By Kelly O’Connor –
The United Nations High Commissioner for Refugees (UNHCR) recommends that the refugee status of all Rwandans who fled the country between 1959 and 1998 should cease in June 2013. Rwandan officials argue that the country is safe. Fahamu, Human Rights Watch, and refugees themselves respond that ending refugee status could lead to refoulement: forced return to Rwanda ‘where [refugees’ lives] or freedom would be threatened on account of [their] race, religion, nationality, membership of a particular social group or political opinion’. This dispute reflects a larger debate in international law: when, and how, should refugee status end?
Refugee status ends once an individual re-establishes a protective state-citizen bond through one of the three durable solutions of repatriation, third country resettlement, or local integration. UNHCR’s strategy for Rwandan refugees includes options for local integration and protection for those still at risk of persecution, but repatriation is favoured.
Repatriation can be voluntary or mandated. Voluntary repatriation is poorly defined, but article 1C(4) of the 1951 Convention Relating to the Status of Refugees allows refugees to re-establish themselves in their country of origin, even if they are still at risk of persecution. Articles 1C(5) and 1C(6) of the 1951 Convention allow host states to declare the cessation of refugees’ status and mandate their deportation. According to UNHCR, these articles can only be invoked if there have been fundamental, effective, and durable changes in a refugee’s country of origin that result in the re-establishment of protection.
Articles 1C(5) and (6) can be contentious for three reasons. First, exemptions due to the severity of past persecution and family ties to the host country are often not respected. Second, while states are responsible for judging if effective protection exists in refugees’ home countries, refugees may disagree with state conclusions. Finally, articles 1C(5), (6) and (4) can become conflated if host countries make life so unbearable for refugees they are forced to repatriate, resulting in possible refoulement.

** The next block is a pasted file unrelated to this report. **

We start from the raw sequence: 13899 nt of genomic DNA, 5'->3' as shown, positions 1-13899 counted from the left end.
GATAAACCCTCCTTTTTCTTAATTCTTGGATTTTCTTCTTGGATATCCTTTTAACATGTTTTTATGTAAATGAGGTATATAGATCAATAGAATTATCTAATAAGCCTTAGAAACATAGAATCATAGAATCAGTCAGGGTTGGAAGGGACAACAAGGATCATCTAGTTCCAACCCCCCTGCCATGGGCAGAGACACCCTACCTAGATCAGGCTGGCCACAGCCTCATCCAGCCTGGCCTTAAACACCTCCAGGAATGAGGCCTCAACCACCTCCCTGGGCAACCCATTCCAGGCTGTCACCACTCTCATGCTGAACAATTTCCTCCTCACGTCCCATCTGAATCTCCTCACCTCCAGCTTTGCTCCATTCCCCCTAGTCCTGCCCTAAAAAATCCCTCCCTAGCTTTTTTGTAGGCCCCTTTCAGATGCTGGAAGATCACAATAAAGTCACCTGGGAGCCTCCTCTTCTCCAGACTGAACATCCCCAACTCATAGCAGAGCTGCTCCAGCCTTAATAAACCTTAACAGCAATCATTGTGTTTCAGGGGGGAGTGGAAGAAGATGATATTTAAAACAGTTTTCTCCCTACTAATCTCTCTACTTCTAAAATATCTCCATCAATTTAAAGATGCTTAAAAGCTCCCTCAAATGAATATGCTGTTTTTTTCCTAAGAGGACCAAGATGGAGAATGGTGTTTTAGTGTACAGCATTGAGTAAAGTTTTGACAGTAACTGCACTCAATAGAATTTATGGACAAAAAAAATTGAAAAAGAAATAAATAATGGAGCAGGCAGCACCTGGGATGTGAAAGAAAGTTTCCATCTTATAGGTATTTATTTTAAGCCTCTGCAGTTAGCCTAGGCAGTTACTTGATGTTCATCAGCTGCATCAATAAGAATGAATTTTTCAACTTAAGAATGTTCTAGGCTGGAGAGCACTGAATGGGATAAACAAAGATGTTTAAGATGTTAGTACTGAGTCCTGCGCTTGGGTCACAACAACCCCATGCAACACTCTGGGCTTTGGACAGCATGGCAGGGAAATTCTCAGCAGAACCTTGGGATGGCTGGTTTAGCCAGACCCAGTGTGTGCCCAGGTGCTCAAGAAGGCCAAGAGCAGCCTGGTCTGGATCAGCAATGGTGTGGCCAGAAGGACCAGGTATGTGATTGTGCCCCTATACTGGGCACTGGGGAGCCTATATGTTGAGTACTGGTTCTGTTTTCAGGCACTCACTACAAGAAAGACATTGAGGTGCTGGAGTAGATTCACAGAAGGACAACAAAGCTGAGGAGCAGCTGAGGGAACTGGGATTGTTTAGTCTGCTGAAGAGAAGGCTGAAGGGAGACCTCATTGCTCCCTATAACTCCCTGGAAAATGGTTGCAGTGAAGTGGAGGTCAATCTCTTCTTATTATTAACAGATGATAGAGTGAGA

Uganda’s treatment of Rwandan refugees illustrates these points. Although Uganda has not formally declared refugee status cessation, it has rejected new Rwandan refugee applicants and coerced refugees who are afraid to repatriate by cutting food rations and re-allocating their land. Amnesty International argues that conditions in Rwanda are still unsafe, and 300 out of 1, 945 refugees Uganda claimed to voluntarily repatriate between 2003-2004 had fled back to Uganda within a year. There are also concerns that planned exemption procedures for when Uganda does formally declare refugee status cessation are insufficient.
The Rwandan case demonstrates that UNHCR and partner countries must better balance state sovereignty and refugee agency. Without mechanisms to address state interests, countries will not agree to protect refugees. Without refugee participation in significant decisions, however, countries may violate refugee rights. In the context of cessation, three points where refugee views can be better integrated are during the formulation of UNHCR recommendations, state considerations of cessation, and exemption hearings. Michael Kagan suggests one approach to achieve this is via a UNHCR-established independent legal panel that reviews cessation and invites refugees and NGOs to rebut its conclusions. Other models could include refugee surveys. While these options require more investigation, UNHCR and its partners should consider such refugee perspectives an essential element of protection and cessation.
Kelly O’Connor is currently reading for a Master of Public Policy at the Blavatnik School of Government, Oxford. Last year she read for the MSc in Refugee and Forced Migration Studies.